Breeding management in the mare (Proceedings)


With some minor breed differences, most mares have similar reproductive physiology and, from that respect, may be expected to respond similarly to a canned breeding management protocol.


With some minor breed differences, most mares have similar reproductive physiology and, from that respect, may be expected to respond similarly to a canned breeding management protocol. When designing breeding management protocols for a particular mare or stud farm, you must take into account many external factors. These should include the type of semen or breeding used (live cover, fresh AI, chilled/shipped AI, or frozen), when the stallion (or semen) is available, if the mare is to hold the pregnancy or be an embryo donor, if the mare is to be bred on foal heat, your availability to that farm (Do you visit every day? Do you work weekends?), and perhaps other factors unique to that particular farm. All of these variables will influence your decisions about when to schedule follow-up examinations, when to give certain drugs, when to inseminate, etc. This lecture will focus mostly on the normal physiological changes in the mare reproductive cycle and how we can manipulate the cycle. It is up to you to figure out how to effectively use those tools to manipulate the cycle around whatever unique parameters surround your particular farms. No matter what protocols you develop, the end goal is the same: foals on the ground the following year.

Estrous behavior

The earliest form of breeding management in horses was simply to tease the mare to the stallion and allow them to breed periodically while the mare showed signs of being in heat. Even with the technical advances of our day, including ultrasound and hormonal manipulation, the mare's natural reproductive behaviors still play an important role in determining if and when to breed her. Ultrasound allows us to monitor uterine edema, a very useful tool in monitoring the mare cycle, but inflammation can also cause edema. Follicles generally reach a certain size before they ovulate, but diestral follicles can reach those large sizes and then regress instead of ovulating. The cervix generally softens during estrus, but maiden mares will often have a tight cervix throughout their cycle. With all of these variables, it is often useful to be able to take a mare sending mixed signals through our routine reproductive examination and expose her to a stallion. Whether she is showing behavioral signs of estrus ("teasing in") or not ("teasing out") can be the deciding factor as to how you should proceed with her protocol.

Behavioral signs of estrus in the mare classically include raising the tail, squatting, everting the clitoris ("winking"), and urinating. The ears are alert and generally forward. The mare may squeal, playfully kick out (not to strike), or turn to push her hind end towards the stallion. A mare in diestrus will generally clamp her tail down tight over her vulva, keep her ears pinned back, squeal, and kick out to strike. The mare will be reluctant to approach the stallion.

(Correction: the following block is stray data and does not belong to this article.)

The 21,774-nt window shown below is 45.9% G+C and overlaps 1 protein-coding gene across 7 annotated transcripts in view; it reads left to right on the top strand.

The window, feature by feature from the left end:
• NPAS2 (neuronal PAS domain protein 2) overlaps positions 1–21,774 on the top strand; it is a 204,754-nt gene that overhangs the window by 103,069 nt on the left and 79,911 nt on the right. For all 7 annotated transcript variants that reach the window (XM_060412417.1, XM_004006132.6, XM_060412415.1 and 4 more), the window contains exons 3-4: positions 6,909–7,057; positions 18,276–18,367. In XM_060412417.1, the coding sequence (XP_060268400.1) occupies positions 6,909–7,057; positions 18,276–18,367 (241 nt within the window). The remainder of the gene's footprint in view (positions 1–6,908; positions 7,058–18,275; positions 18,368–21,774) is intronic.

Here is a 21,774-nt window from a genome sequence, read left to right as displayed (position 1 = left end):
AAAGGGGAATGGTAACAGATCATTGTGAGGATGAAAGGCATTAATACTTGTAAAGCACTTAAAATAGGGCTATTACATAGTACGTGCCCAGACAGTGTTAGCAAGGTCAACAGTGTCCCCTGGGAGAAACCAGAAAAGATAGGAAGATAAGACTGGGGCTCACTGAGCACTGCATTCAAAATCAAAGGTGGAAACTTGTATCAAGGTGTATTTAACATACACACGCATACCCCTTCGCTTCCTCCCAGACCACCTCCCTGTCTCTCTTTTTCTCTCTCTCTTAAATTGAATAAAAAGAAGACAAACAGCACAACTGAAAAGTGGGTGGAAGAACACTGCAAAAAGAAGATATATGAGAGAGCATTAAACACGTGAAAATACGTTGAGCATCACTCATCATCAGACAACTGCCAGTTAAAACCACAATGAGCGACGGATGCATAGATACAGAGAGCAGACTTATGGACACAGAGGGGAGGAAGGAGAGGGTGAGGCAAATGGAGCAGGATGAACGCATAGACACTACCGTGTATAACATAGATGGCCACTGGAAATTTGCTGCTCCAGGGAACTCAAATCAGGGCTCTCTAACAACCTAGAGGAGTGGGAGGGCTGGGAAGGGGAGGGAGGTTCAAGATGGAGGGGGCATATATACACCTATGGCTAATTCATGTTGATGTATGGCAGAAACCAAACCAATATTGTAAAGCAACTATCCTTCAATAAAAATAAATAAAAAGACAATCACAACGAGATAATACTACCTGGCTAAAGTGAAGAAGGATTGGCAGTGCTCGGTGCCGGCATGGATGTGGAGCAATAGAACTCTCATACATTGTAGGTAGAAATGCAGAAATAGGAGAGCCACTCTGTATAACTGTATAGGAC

The most important hormone regulating estrous behavior in the mare is progesterone. Progesterone is produced by the corpus luteum and exerts a strong inhibitory effect on estrous behavior, making diestrous mares strongly averse to the advances of the stallion. Estrogens (high during estrus, baseline during diestrus) do enhance estrous behavior, but are often not necessary for the mare to show signs of estrus. When the corpus luteum regresses at the end of diestrus and becomes inactive, no longer secreting progesterone, the mere absence of the inhibitory effects of that hormone are often enough to cause the mare to become receptive to the stallion. This is evidenced by the behavior of some ovariectomized mares, who will continually show signs of estrus, despite the absence of both progesterone and estrogens. Not all mares are this sensitive to the effects of progesterone, and some do require supplementary estrogens to show signs of being in heat. Another clinical application of these hormonal interactions is that mares will usually tease to the stallion for at least 24 hours after ovulation. Estrogen drops precipitously up to 24 hours prior to ovulation, but progesterone does not climb to levels significant enough to suppress estrous behavior for 1-2 days post ovulation. Just because a mare is still teasing to the stallion does not, therefore, mean that she still has a dominant follicle, and since the oocyte is only fertile for about 6-8 hours post-ovulation, it does not mean the mare is still in the fertile part of her cycle.

In a program where the mares are teased regularly to a stallion, the number of days that a mare has been teasing can be helpful information. Early in the breeding season, estrus may last up to 7 days. At the height of the breeding season, the estrus period shortens considerably and may only last a few days.

Transrectal palpation

The most basic and core reproductive veterinary skill in large animals is transrectal palpation. Noting the tone of the cervix will give valuable information that is not assessable via ultrasound. The cervix of the mare changes dramatically between diestrus and estrus due to the effects of progesterone and estrogen. In diestrus and pregnancy, the cervix is long, narrow, and has good tone. In estrus, the cervix is short, wide, and flaccid. Exceptions to these changes may be in maiden mares, who tend to maintain higher tone in the cervix even during estrus, and mares experiencing inflammation, who tend to have lower tone even during diestrus or pregnancy. In later stages of pregnancy, the tone of the cervix usually relaxes a little, in comparison to early pregnancy. Mares that have experienced a significant degree of chronic inflammation or cervical trauma may develop adhesions that will interfere with the usual cervical dynamic shifts in tone and give a false impression of perpetual tone.